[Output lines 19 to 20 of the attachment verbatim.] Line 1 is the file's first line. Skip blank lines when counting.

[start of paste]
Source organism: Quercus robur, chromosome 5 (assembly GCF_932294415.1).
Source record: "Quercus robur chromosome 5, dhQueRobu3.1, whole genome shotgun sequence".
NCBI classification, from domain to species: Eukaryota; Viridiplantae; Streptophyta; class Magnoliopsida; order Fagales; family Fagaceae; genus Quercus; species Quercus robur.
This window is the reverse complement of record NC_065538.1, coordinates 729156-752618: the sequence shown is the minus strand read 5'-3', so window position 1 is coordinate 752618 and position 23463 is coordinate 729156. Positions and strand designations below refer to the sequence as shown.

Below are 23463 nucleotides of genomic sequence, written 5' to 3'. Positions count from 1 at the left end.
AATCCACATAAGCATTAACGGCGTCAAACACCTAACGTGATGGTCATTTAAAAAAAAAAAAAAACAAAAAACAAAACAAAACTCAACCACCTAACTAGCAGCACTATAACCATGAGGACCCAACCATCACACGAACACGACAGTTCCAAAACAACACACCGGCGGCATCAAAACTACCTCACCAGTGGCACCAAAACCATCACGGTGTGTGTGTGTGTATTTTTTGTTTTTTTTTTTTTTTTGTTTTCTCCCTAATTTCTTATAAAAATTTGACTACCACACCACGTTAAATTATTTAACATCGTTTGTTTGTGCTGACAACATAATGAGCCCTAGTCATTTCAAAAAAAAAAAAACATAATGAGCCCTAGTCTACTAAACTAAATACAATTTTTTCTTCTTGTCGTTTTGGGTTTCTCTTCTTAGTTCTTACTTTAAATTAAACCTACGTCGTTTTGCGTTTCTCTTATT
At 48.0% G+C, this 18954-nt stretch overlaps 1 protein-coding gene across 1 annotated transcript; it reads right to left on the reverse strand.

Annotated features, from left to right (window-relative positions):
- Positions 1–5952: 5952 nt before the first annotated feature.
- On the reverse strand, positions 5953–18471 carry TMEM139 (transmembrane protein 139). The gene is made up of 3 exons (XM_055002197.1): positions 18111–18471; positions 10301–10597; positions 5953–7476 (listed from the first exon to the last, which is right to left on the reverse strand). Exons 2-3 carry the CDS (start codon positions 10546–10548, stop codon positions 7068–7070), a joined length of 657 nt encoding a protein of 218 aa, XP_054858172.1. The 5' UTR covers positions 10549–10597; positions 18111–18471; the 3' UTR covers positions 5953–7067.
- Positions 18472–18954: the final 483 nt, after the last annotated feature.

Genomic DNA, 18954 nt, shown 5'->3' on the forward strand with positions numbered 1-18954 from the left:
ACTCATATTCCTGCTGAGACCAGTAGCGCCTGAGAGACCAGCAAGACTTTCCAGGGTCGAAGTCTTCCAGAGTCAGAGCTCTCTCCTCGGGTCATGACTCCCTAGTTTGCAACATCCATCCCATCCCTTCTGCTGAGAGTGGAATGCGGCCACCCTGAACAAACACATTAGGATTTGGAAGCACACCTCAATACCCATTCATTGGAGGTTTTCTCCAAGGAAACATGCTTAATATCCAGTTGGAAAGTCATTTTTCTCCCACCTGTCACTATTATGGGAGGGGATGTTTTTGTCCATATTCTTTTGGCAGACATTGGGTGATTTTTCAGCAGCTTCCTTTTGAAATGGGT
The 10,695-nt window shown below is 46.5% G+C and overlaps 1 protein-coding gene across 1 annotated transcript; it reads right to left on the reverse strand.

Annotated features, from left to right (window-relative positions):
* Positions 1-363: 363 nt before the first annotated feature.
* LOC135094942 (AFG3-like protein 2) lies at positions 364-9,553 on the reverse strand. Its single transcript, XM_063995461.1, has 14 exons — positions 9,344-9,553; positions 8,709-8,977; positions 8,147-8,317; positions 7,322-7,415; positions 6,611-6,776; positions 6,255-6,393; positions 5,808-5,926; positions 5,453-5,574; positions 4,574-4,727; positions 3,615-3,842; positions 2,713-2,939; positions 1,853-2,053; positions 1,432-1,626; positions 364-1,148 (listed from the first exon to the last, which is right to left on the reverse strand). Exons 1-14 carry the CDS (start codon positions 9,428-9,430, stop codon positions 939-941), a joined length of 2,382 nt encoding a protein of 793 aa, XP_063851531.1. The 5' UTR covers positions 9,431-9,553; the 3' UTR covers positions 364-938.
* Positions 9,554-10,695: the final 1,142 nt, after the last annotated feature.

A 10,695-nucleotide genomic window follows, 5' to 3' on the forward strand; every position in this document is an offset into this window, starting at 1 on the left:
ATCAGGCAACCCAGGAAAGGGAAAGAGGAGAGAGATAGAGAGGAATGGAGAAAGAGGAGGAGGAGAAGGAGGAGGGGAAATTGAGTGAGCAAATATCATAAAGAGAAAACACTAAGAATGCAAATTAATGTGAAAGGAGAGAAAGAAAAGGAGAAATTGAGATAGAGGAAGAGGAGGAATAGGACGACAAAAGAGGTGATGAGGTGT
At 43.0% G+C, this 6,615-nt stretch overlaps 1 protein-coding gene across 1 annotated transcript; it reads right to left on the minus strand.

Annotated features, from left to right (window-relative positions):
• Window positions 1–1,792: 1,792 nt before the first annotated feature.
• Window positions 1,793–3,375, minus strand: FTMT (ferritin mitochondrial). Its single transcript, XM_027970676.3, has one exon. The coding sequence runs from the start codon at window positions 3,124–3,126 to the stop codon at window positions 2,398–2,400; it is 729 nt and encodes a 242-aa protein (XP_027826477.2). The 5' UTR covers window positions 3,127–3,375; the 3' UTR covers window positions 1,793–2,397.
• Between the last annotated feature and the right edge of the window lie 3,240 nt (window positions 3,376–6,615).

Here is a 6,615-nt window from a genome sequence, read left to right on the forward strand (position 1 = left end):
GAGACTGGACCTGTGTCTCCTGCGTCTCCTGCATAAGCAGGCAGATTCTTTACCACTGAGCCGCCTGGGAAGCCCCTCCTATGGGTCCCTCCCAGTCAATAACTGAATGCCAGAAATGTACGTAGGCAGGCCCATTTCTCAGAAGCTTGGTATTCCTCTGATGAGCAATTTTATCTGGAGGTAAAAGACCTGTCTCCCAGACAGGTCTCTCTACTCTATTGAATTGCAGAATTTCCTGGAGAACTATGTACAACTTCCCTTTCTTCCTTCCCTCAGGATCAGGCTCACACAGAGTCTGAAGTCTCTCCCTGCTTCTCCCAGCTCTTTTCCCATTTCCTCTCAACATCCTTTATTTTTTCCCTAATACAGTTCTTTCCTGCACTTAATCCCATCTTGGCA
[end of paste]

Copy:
A 10,695-nucleotide genomic window follows, 5' to 3' on the forward strand; every position in this document is an offset into this window, starting at 1 on the left:
ATCAGGCAACCCAGGAAAGGGAAAGAGGAGAGAGATAGAGAGGAATGGAGAAAGAGGAGGAGGAGAAGGAGGAGGGGAAATTGAGTGAGCAAATATCATAAAGAGAAAACACTAAGAATGCAAATTAATGTGAAAGGAGAGAAAGAAAAGGAGAAATTGAGATAGAGGAAGAGGAGGAATAGGACGACAAAAGAGGTGATGAGGTGT